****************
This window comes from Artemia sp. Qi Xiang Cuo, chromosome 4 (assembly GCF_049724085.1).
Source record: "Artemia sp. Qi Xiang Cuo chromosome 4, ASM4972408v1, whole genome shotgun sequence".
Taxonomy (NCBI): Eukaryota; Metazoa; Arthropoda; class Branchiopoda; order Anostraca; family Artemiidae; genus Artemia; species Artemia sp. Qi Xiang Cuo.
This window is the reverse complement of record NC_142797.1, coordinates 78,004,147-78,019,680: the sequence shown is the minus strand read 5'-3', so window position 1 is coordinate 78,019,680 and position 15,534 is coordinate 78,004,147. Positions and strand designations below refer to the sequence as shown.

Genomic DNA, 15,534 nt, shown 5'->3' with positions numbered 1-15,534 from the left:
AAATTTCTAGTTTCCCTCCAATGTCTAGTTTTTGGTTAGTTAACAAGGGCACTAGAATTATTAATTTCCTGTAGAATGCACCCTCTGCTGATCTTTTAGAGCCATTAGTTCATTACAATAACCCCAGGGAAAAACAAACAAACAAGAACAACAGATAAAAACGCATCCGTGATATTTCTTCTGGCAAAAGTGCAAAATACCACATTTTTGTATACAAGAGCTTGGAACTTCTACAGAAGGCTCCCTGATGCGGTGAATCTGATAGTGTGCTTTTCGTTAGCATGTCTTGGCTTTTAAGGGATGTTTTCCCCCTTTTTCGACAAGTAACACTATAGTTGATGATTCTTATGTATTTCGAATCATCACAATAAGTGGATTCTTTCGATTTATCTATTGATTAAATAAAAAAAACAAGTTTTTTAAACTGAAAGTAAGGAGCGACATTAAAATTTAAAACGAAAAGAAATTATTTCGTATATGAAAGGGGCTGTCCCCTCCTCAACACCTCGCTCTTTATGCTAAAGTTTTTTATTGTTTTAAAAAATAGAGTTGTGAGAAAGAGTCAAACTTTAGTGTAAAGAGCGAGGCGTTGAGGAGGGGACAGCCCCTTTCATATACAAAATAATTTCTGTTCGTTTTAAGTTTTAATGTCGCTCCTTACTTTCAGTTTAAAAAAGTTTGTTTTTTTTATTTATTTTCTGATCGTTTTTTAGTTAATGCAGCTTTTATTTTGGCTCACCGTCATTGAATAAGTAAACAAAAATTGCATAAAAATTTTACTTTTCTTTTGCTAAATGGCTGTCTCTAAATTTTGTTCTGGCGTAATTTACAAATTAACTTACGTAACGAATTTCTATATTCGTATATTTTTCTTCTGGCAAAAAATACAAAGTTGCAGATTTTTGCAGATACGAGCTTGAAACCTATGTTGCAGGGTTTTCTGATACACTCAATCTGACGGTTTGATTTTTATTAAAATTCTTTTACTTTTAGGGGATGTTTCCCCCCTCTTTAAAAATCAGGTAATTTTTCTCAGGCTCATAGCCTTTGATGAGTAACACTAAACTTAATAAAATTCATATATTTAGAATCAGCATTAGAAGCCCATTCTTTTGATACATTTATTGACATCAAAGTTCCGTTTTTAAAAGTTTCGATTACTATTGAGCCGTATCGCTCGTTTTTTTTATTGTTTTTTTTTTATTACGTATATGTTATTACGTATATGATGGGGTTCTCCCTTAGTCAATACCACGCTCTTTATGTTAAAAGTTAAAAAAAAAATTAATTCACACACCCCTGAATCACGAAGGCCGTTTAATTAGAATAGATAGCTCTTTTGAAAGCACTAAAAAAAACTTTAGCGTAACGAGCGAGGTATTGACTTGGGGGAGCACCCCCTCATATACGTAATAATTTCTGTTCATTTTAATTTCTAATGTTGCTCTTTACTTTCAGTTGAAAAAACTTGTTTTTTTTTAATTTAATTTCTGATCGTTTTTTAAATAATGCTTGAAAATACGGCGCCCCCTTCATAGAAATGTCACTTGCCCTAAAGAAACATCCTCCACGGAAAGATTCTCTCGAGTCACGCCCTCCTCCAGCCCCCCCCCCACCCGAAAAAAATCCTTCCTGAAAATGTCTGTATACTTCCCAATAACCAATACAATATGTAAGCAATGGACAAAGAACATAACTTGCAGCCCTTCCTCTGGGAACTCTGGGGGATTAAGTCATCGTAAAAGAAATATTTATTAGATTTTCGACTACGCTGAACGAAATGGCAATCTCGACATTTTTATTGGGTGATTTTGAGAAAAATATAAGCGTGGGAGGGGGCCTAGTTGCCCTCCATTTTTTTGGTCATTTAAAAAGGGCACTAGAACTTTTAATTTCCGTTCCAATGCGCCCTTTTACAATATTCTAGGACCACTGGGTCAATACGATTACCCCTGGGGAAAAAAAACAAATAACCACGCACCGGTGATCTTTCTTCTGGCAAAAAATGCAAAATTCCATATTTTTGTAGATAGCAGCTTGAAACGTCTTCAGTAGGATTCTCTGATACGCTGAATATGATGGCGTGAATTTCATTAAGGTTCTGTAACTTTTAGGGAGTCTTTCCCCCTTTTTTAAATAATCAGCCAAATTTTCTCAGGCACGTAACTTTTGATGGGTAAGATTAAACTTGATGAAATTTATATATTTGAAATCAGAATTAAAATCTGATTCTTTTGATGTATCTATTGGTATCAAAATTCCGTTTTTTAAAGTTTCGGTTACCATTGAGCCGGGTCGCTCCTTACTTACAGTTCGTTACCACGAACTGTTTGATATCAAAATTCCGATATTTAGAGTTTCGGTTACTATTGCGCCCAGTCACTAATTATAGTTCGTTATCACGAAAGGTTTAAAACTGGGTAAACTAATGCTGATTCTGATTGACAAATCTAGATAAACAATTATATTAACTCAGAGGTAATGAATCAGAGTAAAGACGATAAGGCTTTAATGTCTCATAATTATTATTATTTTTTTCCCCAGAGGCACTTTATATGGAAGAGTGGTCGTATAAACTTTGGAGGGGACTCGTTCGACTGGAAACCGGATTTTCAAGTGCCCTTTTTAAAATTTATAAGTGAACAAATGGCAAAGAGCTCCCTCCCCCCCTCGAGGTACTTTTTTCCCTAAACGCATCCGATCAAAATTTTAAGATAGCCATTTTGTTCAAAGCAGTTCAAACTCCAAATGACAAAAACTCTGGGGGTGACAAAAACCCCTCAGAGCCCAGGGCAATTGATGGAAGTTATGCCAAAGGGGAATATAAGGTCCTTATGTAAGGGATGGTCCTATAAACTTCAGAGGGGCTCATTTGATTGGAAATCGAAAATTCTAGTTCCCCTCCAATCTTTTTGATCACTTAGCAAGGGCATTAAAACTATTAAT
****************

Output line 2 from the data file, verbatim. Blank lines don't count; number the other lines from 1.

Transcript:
Source record: "Artemia sp. Qi Xiang Cuo chromosome 4, ASM4972408v1, whole genome shotgun sequence".